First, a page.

Touching Affectivity: an Interactive Installation
Summer Researcher 2021 (McVey Research Assistant): Touching Affectivity: an interactive installation, includes a robot whose vocalizations are sonifications of the way it is touched. The robot experiences its world through pressure sensors and handmade conductive fur, responds to touch through haptic feedback and sound, and records the sensor’s data for analysis. In one exhibition, only the pressure sensor readings were used to control a haptic purring sensation and a sonic “scream.” Anton Dimitrov ’23 will be designing and implementing a coding scheme to analyze the video recordings of human subjects interacting with an emotive robot at an exhibition and interpret the results. The design of the robot’s sonification of the sensor data is a new interface for emotive expression which has applications in robotics and communication. This summer he will be building a web platform for data collection of human subjects research on the robot’s expressed emotion in response to gestures and other generative algorithms for producing emotive beeps and chirps.
20/21 School Year (McVey Research Assistant)
The goal of this project is to test to see if we can train a neural network to draw from an image in a similar way to humans. Many drawing algorithms are filters that use edge detection to determine where lines should be placed. Prior research shows that this is not the way that people actually draw. We would like to see if the inclusion of eye-tracking data increases the accuracy of stroke prediction. For this project, we are exploring the correlation between a drawing and their eye movements while drawing based on the eye tracking points obtained by using eye tracker and the drawing data.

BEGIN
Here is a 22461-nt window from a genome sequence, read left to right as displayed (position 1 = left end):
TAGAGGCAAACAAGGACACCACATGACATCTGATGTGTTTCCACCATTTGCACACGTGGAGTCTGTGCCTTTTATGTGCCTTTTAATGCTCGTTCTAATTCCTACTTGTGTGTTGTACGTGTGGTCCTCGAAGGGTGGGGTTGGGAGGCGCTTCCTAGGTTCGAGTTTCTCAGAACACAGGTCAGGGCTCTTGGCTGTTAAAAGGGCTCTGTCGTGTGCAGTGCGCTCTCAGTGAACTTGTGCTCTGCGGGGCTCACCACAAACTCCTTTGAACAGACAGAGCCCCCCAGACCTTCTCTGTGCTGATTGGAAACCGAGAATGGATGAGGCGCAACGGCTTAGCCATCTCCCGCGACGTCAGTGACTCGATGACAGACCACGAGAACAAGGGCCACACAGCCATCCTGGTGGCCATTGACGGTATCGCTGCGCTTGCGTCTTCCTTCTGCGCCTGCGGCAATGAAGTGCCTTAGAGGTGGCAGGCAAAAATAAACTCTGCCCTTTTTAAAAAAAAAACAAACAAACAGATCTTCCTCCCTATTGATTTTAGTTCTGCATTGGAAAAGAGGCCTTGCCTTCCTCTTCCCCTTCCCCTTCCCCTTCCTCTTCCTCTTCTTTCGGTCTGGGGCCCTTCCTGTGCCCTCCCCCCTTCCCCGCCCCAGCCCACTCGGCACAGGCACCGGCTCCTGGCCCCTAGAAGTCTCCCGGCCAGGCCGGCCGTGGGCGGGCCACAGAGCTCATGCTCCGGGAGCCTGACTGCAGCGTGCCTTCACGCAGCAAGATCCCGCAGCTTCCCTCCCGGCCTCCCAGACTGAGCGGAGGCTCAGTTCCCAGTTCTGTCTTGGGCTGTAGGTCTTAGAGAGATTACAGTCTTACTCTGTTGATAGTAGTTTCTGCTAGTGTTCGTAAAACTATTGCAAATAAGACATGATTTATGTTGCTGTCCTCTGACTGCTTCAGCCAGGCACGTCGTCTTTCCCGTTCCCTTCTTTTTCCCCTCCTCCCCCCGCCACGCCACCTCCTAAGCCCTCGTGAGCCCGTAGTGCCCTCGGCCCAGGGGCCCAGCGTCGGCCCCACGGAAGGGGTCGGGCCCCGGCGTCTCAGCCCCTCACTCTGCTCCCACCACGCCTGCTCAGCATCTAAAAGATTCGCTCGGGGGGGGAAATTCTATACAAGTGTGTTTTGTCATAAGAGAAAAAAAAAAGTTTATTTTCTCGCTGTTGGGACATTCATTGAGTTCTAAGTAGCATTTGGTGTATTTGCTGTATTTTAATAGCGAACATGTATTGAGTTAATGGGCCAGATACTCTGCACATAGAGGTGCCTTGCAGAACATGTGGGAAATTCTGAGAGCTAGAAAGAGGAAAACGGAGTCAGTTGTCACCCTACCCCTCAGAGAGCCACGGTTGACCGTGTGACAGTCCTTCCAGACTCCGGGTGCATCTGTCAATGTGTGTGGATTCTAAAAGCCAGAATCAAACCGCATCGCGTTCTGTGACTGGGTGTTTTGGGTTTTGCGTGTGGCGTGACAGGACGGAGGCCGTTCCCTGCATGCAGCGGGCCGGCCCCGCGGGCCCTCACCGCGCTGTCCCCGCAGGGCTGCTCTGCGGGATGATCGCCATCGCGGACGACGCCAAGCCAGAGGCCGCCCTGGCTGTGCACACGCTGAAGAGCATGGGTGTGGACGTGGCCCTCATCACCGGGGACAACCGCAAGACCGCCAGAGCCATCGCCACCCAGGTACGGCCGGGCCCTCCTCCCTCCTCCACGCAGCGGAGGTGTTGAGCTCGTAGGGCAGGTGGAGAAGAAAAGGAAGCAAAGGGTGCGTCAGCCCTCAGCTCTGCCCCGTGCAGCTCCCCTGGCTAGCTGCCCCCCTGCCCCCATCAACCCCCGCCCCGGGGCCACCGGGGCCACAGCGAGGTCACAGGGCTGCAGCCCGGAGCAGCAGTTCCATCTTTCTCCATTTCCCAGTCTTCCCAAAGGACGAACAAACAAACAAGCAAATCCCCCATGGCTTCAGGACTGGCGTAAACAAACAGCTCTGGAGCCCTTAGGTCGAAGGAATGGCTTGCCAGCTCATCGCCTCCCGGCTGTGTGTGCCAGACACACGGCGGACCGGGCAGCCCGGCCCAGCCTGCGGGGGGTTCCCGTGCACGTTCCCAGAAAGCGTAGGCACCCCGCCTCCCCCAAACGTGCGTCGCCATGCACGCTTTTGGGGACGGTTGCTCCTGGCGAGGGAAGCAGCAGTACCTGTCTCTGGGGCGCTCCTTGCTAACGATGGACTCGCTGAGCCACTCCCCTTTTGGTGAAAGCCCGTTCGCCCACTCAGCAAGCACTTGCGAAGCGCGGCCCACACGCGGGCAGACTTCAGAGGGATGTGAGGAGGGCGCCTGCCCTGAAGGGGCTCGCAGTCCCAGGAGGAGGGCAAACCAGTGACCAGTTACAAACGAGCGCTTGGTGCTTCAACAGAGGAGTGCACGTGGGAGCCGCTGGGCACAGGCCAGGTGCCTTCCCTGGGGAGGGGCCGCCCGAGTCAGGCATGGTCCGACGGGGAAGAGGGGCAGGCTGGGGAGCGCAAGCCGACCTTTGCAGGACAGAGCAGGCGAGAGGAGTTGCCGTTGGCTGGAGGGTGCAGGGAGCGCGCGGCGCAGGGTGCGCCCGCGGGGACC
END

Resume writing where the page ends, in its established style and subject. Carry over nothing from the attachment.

Preliminary data was collected on where people look when drawing was collected at University of California Santa Barbara in 2018. This past summer, Changling Li ’22 and I pre-processed the data and visualized and animated the eye tracking data and drawing. We created various graphs and animations of attention shifting and the drawing process to understand the data and process it for further exploration. This past school year, we used a pre-existing model which is built based on TensorFlow to train our drawing data. For further exploration, I plan to redesign the neural network to incorporate the eye tracking data. In the end, I will compare the results of the network trained using only the drawing data, to the results of a neural network trained on both the drawing and eye-tracking data. I also plan to use the results of these experiments to design an artwork about sight and drawing.